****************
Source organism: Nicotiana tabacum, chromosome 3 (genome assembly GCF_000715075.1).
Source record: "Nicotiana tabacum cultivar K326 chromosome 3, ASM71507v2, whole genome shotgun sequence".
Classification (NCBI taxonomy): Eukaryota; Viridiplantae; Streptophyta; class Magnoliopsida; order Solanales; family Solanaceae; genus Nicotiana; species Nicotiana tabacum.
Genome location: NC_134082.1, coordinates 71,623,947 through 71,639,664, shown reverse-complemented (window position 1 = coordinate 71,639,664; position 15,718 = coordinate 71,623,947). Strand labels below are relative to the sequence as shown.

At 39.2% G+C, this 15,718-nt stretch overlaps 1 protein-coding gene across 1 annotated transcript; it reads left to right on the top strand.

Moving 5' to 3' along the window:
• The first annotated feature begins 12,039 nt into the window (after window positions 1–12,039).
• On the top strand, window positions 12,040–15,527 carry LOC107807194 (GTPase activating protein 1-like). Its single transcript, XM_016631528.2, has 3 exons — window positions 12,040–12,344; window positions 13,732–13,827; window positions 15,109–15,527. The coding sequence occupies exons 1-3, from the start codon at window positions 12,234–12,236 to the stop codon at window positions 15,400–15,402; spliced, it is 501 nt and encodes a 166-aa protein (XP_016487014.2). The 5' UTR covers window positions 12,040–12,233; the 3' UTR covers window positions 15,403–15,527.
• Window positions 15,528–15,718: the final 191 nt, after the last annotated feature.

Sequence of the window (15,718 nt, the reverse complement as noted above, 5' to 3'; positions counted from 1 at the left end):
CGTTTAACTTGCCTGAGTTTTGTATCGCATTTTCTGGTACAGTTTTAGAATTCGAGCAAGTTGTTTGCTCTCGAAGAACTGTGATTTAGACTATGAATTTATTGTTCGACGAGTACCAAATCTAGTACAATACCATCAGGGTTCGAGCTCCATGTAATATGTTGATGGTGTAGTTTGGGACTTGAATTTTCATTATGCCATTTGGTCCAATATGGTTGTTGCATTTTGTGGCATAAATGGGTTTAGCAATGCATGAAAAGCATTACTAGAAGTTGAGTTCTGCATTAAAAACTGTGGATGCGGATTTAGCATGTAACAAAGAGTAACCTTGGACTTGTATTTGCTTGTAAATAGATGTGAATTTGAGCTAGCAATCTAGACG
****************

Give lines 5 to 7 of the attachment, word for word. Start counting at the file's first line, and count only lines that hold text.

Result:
At 39.2% G+C, this 15,718-nt stretch overlaps 1 protein-coding gene across 1 annotated transcript; it reads left to right on the top strand.

Moving 5' to 3' along the window:
• The first annotated feature begins 12,039 nt into the window (after window positions 1–12,039).